NEW YORK — Nedim Sener, an investigative journalist with Turkey’s Posta newspaper, was honored with Press Freedom Award, a recognition for his work in the Turkish press against a myriad of odds and challenges that mar the profession in the country, Today’s Zaman reports.

The Committee to Protect Journalists’ 2013 International Press Freedom Awards were presented to Ecuador’s Janet Hinostroza, Egypt’s Bassem Youssef, Turkey’s Nedim Sener and Vietnam’s Nguyen Van Hai in a ceremony at New York’s Waldorf Astoria hotel on Tuesday evening.

Sener, who is among the four foreign journalists that were honored with Press Freedom Awards for their work in the face of severe reprisals, including physical threats and imprisonment, dedicated his award to the memory of Hrant Dink, a journalist whose killing he blames on the Turkish intelligence service.

“Hrant Dink was threatened by state officials because he had exercised his freedom of expression. He was murdered because state officials turned a blind eye to threats against him and failed to protect his life,” said Sener in the ceremony in New York.

Sener spent a year in jail awaiting trial on terrorism charges following allegations his reporting had contributed to an anti-government plot. He is currently free on conditional release but faces up to 15 years in prison if convicted.

“Turkey is a record-breaker. Sixty journalists are jailed there on the accusation of being terrorists — that’s more than anywhere else in the world,” Sener said. “Most recently, several colleagues received life terms after a trial that shocked the Turkish press corps. I feel compelled to speak for them now. Don’t be indifferent to their fate! Demand their release!”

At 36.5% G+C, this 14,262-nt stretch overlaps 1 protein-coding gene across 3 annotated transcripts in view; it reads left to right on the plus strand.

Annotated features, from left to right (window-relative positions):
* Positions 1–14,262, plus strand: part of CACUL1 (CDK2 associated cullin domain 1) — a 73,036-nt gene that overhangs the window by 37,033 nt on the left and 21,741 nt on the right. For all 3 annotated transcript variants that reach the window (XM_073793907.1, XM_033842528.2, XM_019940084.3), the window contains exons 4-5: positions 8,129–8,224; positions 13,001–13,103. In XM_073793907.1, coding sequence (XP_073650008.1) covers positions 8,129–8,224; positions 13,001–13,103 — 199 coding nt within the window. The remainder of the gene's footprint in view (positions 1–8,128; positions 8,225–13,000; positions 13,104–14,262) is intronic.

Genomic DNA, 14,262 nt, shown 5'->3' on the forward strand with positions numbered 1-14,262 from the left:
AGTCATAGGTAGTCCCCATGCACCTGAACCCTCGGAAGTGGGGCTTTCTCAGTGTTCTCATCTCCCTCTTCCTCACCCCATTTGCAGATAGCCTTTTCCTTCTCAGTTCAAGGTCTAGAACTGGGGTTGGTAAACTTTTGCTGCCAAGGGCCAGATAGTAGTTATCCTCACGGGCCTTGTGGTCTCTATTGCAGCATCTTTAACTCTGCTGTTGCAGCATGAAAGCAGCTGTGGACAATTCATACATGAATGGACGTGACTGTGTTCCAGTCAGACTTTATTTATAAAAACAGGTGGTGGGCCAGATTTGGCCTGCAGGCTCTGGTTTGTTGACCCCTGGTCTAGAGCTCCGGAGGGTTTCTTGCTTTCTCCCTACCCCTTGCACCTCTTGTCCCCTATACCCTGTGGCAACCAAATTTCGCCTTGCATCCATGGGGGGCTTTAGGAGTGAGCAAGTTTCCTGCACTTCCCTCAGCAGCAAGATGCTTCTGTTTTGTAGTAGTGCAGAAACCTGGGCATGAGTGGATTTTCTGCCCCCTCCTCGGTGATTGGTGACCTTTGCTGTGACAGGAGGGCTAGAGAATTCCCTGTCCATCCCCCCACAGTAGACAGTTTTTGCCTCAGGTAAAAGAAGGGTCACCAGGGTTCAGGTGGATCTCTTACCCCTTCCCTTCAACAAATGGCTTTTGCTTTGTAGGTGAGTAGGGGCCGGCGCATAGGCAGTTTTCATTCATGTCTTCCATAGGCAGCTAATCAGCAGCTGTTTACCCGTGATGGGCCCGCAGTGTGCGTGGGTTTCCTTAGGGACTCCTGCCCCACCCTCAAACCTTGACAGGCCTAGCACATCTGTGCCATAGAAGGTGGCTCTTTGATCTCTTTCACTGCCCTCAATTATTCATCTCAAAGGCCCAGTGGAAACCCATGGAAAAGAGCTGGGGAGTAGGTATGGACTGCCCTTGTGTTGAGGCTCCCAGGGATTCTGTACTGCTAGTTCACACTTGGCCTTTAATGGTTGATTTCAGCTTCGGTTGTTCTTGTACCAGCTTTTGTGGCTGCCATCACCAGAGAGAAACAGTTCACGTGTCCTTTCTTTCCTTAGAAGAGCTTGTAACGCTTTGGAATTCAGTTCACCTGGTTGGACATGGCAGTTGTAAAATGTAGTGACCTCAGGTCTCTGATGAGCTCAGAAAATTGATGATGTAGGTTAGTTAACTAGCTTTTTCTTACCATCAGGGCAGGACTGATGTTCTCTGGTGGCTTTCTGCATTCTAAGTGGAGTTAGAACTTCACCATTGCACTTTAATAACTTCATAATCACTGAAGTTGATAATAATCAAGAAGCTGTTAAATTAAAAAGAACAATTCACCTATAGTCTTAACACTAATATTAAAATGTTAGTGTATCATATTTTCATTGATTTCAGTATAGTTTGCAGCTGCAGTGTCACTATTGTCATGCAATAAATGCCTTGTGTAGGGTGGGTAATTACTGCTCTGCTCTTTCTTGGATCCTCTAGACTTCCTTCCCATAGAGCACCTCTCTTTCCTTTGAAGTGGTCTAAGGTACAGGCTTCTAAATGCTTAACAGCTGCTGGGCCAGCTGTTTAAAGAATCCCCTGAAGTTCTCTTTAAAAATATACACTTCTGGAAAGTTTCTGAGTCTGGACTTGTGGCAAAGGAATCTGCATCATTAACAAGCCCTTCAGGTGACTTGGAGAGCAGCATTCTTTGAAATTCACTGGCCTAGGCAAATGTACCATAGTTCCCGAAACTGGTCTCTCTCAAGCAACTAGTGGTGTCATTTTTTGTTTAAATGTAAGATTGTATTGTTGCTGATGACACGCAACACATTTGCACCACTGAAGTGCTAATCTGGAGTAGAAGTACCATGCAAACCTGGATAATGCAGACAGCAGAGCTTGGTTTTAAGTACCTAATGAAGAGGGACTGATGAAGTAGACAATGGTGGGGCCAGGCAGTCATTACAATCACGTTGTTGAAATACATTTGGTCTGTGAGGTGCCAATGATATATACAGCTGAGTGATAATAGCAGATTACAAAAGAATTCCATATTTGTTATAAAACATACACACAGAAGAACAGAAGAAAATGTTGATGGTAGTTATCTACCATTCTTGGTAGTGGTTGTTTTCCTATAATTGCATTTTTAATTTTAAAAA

He said there is a disagreement between journalists and politicians over the meaning of democracy as the latter view democray only through the prism of ballot box and elections.

“For politicians,democracy means allowing people to vote every four years. For journalists, democracy is an everyday experience. And the essence of that experience is the people’s right to be informed. It is no coincidence that the first act of an authoritarian government is to silence the press,” Sener said, addressing the increasing government pressure on the press.

He also lamented on wide use of self-censorship by media outlets in the face of government pressure. He said majority of the media outlets remained indifferent to Gezi Park protests in June, exercising self-censorship to avoid a crisis with the government.

“The events of Gezi Park over the summer revealed the scope of the press freedom crisis in my country. Thirty journalists were hurt, many were detained, and dozens were fired from their jobs because of their Gezi coverage. But perhaps the gravest problem was that many media outlets did not cover Gezi. Even though dramatic clashes were taking place right outside their windows, many newsrooms chose to self-censor for fear of official repercussions.”

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